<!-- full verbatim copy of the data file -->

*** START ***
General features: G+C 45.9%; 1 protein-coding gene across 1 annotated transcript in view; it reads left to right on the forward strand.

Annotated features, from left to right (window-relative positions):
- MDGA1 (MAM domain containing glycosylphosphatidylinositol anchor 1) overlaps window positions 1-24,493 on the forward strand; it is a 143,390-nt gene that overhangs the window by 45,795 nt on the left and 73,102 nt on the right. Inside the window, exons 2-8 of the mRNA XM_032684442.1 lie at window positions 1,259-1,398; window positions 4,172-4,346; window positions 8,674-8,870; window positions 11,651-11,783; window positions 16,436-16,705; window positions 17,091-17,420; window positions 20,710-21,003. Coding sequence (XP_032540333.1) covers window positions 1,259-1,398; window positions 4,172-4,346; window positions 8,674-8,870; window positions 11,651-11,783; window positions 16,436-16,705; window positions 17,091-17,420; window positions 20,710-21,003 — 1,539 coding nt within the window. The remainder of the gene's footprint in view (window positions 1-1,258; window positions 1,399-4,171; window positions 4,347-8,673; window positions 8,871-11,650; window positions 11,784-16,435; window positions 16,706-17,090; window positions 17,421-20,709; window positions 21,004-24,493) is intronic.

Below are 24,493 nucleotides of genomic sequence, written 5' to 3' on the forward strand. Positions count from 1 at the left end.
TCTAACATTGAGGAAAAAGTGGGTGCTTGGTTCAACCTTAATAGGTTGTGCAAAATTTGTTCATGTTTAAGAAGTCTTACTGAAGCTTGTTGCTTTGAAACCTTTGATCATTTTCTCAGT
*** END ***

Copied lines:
General features: G+C 45.9%; 1 protein-coding gene across 1 annotated transcript in view; it reads left to right on the forward strand.

Annotated features, from left to right (window-relative positions):
- MDGA1 (MAM domain containing glycosylphosphatidylinositol anchor 1) overlaps window positions 1-24,493 on the forward strand; it is a 143,390-nt gene that overhangs the window by 45,795 nt on the left and 73,102 nt on the right. Inside the window, exons 2-8 of the mRNA XM_032684442.1 lie at window positions 1,259-1,398; window positions 4,172-4,346; window positions 8,674-8,870; window positions 11,651-11,783; window positions 16,436-16,705; window positions 17,091-17,420; window positions 20,710-21,003. Coding sequence (XP_032540333.1) covers window positions 1,259-1,398; window positions 4,172-4,346; window positions 8,674-8,870; window positions 11,651-11,783; window positions 16,436-16,705; window positions 17,091-17,420; window positions 20,710-21,003 — 1,539 coding nt within the window. The remainder of the gene's footprint in view (window positions 1-1,258; window positions 1,399-4,171; window positions 4,347-8,673; window positions 8,871-11,650; window positions 11,784-16,435; window positions 16,706-17,090; window positions 17,421-20,709; window positions 21,004-24,493) is intronic.

Below are 24,493 nucleotides of genomic sequence, written 5' to 3' on the forward strand. Positions count from 1 at the left end.
TCTAACATTGAGGAAAAAGTGGGTGCTTGGTTCAACCTTAATAGGTTGTGCAAAATTTGTTCATGTTTAAGAAGTCTTACTGAAGCTTGTTGCTTTGAAACCTTTGATCATTTTCTCAGT